Like anyone who watches Survivor can tell you, times of stress often reveal who we are as people and as a team. And while it may not be fair to chastise a team for performing under par when you’ve been slammed for six hours straight during a busy weekend, it is fair to make a note of where the team is breaking down and make a plan for how to remedy those problems when things calm down.
As a restaurant manager, don’t let the busy times pass you by. These are often the times when you can learn the most about your team. So pay attention, and take notes. Do it after the shift, if you need to, but keep a careful account of what went wrong and what went right. Later, you’ll be able to analyze the situation and pinpoint its core problem.
Be specific with your restaurant’s performance goals.
You don’t need to write that “Sally” had four tables that complained how long it took to get drinks, but you do need to make a note that drink wait time is too long. Then investigate. Is it the bar or the servers? Does Sally have too many tables? Do you need more servers to ensure that customers are adequately attended to? Does the bartender need assistance? Remind those who work for tips that additional servers can only help them. Happier customers tip more and the money comes out the same… without the stress.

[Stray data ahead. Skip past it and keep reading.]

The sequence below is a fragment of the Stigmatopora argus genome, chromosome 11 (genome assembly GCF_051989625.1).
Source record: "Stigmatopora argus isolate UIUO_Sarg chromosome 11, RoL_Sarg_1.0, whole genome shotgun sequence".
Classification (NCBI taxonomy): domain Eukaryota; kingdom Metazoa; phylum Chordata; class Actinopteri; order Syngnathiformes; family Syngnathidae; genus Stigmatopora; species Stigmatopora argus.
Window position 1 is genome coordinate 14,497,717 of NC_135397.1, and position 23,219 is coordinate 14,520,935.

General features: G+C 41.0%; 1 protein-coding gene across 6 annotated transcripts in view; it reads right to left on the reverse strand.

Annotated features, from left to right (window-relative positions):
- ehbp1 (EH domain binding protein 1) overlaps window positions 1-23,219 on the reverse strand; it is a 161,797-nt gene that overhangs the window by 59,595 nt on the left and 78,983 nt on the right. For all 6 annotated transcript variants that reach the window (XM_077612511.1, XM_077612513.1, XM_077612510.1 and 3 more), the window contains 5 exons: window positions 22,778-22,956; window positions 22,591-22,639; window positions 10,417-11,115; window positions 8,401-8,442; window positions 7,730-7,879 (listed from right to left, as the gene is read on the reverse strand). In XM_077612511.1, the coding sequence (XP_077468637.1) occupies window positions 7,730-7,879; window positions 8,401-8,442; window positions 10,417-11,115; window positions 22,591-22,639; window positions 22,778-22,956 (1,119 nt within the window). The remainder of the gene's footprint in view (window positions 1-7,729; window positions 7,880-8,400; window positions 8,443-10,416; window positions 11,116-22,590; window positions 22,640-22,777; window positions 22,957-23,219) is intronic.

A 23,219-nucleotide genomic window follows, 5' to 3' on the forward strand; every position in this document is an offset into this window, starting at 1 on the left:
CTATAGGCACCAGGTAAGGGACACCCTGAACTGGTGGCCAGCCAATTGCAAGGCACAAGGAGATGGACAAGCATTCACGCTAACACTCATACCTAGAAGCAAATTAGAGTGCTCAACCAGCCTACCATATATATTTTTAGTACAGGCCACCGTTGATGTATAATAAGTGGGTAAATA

Look at the big picture affecting your restaurant’s future.
If you keep running out of items, you need to analyze more than your ordering abilities. Are your servers selling this item because they’re sure their guests will like it, and they don’t have that type of confidence in your other menu items? Ask your team for anonymous responses to tough questions: What do you really think about the menu? What isn’t working? What do you get the most complaints on?
Then ask the entire team where they think the operation could improve. Insist that there is no name-calling, but make it easy for them to pinpoint problems. Then, at your next team training session, reveal the responses and call a series of brainstorming meetings to find solutions.
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